High Court of Botswana steps into void left by SADC Tribunal
The suspension in 2010 of the SADC Tribunal has left a serious gap in the functioning of the Organization. The integrity and operations of SADC are affected if it is impossible for the judicial organ of the Organization to adjudicate the various types of disputes which can arise under SADC law. An example of the detrimental consequences is already available. The High Court of Botswana (where the SADC Secretariat is housed) made an unusual ruling and decided that it has jurisdiction over a dispute between an official of the SADC Secretariat and the Organization.
The Summit decision to disband the Tribunal was adopted by consensus. The basic rule is that SADC institutions take decisions on the basis of consensus. This must give rise to the question whether the Member States are committed to honouring their obligations under the SADC Treaty. It has been argued that it was never intended that the SADC Tribunal should exercise human rights jurisdiction.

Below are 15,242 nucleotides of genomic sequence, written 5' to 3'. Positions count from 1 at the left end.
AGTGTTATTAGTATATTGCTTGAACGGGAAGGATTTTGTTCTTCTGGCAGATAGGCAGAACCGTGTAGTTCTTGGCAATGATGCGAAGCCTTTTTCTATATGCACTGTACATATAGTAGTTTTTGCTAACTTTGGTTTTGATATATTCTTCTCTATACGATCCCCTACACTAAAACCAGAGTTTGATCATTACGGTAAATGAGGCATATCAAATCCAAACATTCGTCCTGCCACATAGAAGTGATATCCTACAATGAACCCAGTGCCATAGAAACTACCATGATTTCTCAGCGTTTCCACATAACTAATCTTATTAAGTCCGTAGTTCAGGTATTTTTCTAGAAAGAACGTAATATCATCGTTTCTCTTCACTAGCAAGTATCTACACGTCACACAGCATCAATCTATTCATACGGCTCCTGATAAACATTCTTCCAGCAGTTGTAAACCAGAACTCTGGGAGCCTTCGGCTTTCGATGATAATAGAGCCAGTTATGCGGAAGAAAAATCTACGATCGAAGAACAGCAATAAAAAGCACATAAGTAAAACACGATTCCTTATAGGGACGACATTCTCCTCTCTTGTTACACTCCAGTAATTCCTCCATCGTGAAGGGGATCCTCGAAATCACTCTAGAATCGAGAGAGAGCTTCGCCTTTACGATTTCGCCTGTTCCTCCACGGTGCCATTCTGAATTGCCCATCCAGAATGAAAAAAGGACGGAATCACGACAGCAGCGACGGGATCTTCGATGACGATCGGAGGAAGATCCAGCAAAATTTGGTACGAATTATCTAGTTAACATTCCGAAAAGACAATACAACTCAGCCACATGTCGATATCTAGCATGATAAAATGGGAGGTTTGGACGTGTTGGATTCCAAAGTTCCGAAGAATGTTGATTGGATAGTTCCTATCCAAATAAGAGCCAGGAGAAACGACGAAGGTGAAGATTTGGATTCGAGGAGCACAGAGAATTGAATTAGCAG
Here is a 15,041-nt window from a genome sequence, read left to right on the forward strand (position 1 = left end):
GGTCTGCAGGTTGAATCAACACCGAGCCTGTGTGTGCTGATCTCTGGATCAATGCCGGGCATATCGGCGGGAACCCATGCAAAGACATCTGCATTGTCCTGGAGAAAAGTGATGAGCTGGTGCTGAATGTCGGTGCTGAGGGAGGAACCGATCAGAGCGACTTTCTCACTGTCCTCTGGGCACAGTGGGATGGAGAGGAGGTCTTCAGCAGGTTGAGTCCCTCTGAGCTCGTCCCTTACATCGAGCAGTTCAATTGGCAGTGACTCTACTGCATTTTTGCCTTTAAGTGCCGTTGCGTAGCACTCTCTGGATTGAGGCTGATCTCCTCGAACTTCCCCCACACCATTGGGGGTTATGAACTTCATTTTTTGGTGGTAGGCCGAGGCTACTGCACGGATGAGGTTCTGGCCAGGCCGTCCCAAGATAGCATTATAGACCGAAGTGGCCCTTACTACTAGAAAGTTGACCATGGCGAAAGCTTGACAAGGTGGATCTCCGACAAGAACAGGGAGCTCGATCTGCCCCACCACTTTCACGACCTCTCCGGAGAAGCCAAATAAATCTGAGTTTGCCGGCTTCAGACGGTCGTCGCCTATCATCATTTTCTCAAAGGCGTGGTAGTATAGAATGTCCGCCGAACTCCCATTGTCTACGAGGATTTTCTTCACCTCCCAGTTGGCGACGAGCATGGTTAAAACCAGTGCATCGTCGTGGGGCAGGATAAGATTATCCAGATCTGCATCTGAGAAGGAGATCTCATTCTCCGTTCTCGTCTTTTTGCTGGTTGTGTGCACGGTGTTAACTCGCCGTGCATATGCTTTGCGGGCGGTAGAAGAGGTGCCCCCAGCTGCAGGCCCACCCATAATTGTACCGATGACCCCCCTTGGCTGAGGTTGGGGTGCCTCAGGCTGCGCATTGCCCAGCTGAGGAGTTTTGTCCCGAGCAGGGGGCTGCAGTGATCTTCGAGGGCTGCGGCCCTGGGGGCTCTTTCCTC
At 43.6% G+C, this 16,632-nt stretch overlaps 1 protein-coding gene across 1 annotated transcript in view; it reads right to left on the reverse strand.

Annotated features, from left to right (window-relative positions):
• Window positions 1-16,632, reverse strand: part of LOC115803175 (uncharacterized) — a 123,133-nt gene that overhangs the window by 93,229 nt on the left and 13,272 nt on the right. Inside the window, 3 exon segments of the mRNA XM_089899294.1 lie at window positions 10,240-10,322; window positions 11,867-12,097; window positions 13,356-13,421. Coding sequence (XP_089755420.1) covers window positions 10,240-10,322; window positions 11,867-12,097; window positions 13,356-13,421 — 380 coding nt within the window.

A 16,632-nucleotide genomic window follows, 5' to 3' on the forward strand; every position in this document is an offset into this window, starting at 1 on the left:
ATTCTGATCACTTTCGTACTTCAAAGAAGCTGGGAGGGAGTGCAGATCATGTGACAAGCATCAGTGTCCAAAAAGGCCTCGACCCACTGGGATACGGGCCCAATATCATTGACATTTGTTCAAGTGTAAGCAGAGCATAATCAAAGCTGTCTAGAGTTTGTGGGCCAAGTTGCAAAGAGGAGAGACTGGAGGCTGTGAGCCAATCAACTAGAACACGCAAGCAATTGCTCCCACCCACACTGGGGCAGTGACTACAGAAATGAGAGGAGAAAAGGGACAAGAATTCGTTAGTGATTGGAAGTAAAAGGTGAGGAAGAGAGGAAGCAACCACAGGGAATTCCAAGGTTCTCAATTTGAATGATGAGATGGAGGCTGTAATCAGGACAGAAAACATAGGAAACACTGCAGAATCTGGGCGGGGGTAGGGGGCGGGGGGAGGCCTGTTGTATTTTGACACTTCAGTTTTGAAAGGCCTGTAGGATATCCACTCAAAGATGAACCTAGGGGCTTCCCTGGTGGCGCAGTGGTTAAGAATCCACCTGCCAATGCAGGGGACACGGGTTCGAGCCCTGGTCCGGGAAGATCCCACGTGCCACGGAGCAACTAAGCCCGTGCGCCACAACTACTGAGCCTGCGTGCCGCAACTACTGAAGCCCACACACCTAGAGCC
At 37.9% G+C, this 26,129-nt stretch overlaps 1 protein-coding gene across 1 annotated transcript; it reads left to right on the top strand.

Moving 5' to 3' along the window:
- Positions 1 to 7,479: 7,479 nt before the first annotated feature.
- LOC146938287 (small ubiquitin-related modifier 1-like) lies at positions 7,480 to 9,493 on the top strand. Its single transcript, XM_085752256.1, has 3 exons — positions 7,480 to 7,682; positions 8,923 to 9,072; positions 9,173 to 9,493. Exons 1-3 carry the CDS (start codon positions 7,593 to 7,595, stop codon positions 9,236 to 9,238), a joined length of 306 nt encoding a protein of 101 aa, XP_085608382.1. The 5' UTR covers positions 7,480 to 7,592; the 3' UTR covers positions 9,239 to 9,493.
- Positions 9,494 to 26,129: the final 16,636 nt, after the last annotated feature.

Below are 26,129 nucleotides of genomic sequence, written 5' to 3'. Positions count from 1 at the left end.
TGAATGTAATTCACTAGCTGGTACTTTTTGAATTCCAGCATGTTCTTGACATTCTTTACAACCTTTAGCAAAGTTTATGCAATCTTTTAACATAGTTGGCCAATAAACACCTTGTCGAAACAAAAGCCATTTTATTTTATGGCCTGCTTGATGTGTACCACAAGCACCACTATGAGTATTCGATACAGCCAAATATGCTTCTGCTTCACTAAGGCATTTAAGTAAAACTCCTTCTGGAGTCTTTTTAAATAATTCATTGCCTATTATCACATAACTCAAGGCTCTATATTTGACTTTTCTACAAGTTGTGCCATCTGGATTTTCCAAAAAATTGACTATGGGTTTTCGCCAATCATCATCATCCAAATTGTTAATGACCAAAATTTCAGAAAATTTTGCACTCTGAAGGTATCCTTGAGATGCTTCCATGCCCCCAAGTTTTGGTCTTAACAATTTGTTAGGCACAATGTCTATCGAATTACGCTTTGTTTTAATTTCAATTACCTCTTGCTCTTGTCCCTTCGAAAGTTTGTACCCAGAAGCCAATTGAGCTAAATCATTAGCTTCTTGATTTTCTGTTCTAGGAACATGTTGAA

That might be true, but this raises familiar debates about the careful drafting of legal instruments. Articles 4 and 6 of the SADC Treaty contain undertakings to protect and promote democracy and human rights. Courts of law have to interpret international agreements by giving effect to the words in light of their ordinary meaning in the context in which they have been used. If this is the problem which the Member States want to address now they should limit their drafting of the new protocol for the Tribunal to this aspect.
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